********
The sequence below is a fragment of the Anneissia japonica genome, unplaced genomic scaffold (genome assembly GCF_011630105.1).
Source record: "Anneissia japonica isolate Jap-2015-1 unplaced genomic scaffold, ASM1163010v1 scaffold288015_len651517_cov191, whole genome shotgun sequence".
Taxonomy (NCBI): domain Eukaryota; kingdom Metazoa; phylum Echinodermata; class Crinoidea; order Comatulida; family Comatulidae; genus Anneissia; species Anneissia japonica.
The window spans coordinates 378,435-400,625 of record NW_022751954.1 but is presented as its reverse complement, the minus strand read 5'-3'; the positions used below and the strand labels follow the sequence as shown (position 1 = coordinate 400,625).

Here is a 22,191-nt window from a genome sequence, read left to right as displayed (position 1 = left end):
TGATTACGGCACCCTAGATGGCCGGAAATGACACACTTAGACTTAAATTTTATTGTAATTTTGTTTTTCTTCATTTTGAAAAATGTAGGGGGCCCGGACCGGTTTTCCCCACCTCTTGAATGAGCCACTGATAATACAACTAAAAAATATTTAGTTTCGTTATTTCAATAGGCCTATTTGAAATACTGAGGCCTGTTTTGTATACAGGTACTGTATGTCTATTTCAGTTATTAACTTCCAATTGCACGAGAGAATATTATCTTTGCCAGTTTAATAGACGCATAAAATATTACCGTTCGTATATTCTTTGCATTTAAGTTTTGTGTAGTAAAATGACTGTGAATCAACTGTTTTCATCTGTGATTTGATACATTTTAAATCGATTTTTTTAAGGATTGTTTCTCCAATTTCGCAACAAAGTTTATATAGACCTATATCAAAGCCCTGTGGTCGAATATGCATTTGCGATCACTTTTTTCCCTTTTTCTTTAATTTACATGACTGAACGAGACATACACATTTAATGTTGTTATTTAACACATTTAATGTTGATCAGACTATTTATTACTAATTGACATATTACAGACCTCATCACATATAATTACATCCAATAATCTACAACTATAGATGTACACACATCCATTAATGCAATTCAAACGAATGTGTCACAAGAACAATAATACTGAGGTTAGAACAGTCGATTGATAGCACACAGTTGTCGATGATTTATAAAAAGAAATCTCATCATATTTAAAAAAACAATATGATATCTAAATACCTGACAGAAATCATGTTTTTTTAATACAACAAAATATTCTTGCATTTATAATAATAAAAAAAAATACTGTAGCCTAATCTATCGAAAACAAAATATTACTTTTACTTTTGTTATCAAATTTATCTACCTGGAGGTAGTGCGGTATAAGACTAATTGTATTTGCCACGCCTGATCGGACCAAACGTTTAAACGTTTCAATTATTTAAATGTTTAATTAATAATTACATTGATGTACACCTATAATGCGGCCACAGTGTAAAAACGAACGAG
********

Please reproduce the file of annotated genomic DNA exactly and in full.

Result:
The sequence below is a fragment of the Anneissia japonica genome, unplaced genomic scaffold (genome assembly GCF_011630105.1).
Source record: "Anneissia japonica isolate Jap-2015-1 unplaced genomic scaffold, ASM1163010v1 scaffold288015_len651517_cov191, whole genome shotgun sequence".
Taxonomy (NCBI): domain Eukaryota; kingdom Metazoa; phylum Echinodermata; class Crinoidea; order Comatulida; family Comatulidae; genus Anneissia; species Anneissia japonica.
The window spans coordinates 378,435-400,625 of record NW_022751954.1 but is presented as its reverse complement, the minus strand read 5'-3'; the positions used below and the strand labels follow the sequence as shown (position 1 = coordinate 400,625).

Here is a 22,191-nt window from a genome sequence, read left to right as displayed (position 1 = left end):
TGATTACGGCACCCTAGATGGCCGGAAATGACACACTTAGACTTAAATTTTATTGTAATTTTGTTTTTCTTCATTTTGAAAAATGTAGGGGGCCCGGACCGGTTTTCCCCACCTCTTGAATGAGCCACTGATAATACAACTAAAAAATATTTAGTTTCGTTATTTCAATAGGCCTATTTGAAATACTGAGGCCTGTTTTGTATACAGGTACTGTATGTCTATTTCAGTTATTAACTTCCAATTGCACGAGAGAATATTATCTTTGCCAGTTTAATAGACGCATAAAATATTACCGTTCGTATATTCTTTGCATTTAAGTTTTGTGTAGTAAAATGACTGTGAATCAACTGTTTTCATCTGTGATTTGATACATTTTAAATCGATTTTTTTAAGGATTGTTTCTCCAATTTCGCAACAAAGTTTATATAGACCTATATCAAAGCCCTGTGGTCGAATATGCATTTGCGATCACTTTTTTCCCTTTTTCTTTAATTTACATGACTGAACGAGACATACACATTTAATGTTGTTATTTAACACATTTAATGTTGATCAGACTATTTATTACTAATTGACATATTACAGACCTCATCACATATAATTACATCCAATAATCTACAACTATAGATGTACACACATCCATTAATGCAATTCAAACGAATGTGTCACAAGAACAATAATACTGAGGTTAGAACAGTCGATTGATAGCACACAGTTGTCGATGATTTATAAAAAGAAATCTCATCATATTTAAAAAAACAATATGATATCTAAATACCTGACAGAAATCATGTTTTTTTAATACAACAAAATATTCTTGCATTTATAATAATAAAAAAAAATACTGTAGCCTAATCTATCGAAAACAAAATATTACTTTTACTTTTGTTATCAAATTTATCTACCTGGAGGTAGTGCGGTATAAGACTAATTGTATTTGCCACGCCTGATCGGACCAAACGTTTAAACGTTTCAATTATTTAAATGTTTAATTAATAATTACATTGATGTACACCTATAATGCGGCCACAGTGTAAAAACGAACGAG